Vice President for Communications and Strategic Outreach, Southwest Airlines
“We want very little of our content to be ‘corporate talk,’” says Linda Rutherford, vice president for communications and strategic outreach at the airline. Her teams oversee Southwest’s social media channels. “The message is ‘we’re humans, and we know you are, too.’”
Last September, for example, when Hurricane Earl threatened much of the Eastern Seaboard, Southwest took to Twitter and Facebook to tell customers about delays and operational status.
“When Southwest started in 1971, the company had no money for advertising,” Rutherford says. “We had to depend a lot on one-on-one conversations. These ‘microconversations’ are what we were doing 40 years ago, so it’s a natural fit for us to use these tools.”
According to a report from Forrester Research, 145 million U.S. users use social web applications, generating 500 billion page views per year. The report also found that our online conversations with one another rival the impact of online advertising –– more or less as The Cluetrain Manifesto predicted in 1999.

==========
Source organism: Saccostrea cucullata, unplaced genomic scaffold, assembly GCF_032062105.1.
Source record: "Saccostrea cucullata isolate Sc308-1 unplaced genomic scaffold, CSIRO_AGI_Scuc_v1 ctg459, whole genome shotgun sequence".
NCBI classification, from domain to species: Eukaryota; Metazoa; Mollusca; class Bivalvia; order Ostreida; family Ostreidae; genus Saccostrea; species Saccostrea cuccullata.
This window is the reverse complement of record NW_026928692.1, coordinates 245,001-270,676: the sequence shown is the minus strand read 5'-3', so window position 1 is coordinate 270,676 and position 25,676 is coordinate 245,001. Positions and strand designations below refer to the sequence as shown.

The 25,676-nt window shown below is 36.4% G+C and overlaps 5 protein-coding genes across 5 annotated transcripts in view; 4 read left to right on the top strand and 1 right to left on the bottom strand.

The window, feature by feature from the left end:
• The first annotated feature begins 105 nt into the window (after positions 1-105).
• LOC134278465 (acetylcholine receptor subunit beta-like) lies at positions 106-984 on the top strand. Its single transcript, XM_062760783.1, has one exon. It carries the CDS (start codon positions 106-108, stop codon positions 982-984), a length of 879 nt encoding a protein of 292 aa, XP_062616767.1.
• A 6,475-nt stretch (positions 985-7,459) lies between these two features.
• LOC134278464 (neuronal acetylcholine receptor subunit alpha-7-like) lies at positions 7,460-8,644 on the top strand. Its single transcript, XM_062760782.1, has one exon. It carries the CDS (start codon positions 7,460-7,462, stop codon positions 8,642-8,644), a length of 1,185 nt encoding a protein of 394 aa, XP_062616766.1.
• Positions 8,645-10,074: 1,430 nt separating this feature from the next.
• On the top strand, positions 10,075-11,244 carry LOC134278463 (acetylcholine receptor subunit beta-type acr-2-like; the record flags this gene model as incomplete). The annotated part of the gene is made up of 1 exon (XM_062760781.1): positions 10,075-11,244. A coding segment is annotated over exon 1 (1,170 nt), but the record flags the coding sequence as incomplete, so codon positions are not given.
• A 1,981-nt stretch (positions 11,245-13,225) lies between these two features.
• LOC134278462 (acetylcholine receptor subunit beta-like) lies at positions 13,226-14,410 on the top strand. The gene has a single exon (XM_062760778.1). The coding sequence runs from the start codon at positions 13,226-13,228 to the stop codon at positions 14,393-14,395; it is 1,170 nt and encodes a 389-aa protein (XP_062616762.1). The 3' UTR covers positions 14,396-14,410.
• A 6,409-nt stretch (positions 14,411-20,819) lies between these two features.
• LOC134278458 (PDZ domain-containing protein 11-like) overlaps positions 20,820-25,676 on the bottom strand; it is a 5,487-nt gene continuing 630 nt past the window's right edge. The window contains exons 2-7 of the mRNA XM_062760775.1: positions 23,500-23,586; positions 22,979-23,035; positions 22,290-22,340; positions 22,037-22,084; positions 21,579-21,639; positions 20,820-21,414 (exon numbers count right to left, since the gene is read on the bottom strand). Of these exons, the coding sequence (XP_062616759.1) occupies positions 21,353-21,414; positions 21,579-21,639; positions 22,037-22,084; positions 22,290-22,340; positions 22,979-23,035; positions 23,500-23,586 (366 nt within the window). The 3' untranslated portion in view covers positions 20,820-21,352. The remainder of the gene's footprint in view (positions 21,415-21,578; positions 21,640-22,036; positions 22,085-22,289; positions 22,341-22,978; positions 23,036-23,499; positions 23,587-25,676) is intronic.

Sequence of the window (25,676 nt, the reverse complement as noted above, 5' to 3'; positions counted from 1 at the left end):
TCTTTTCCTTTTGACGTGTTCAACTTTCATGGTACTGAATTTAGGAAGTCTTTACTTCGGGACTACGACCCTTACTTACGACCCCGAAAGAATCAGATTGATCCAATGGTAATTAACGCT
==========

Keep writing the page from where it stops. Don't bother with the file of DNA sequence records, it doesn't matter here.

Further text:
Word of mouth has become essential to successful business.
Metrics For Success
Southwest counts its followers on Facebook and Twitter, and also measures customer engagement by the number of comments left on their blogs.
Full Disclosure — employees using social media have to tell members of the public they work for Southwest. They also must include a disclaimer on any personal sites that says they’re not speaking for the company in any official capacity.
Seek Opportunity — any customer can be a reporter, and with every interaction there’s an opportunity to win a customer. Southwest views its guidelines as an opportunity for excellent customer service.
It’ll Come to Us
Kelly Park works in human resources for a rent-to-own company in the Dallas-Fort Worth Metroplex. In her free time, she blogs on topics ranging from Star Wars to literature. After spending a decade traveling the world with the U.S. Navy, she now uses social tools to meet and connect with friends all over the world. Her long-term goal is to put her knowledge of social networks to work.
“Companies are realizing that these computers aren’t running themselves, and that there are people behind them that expect engagement.”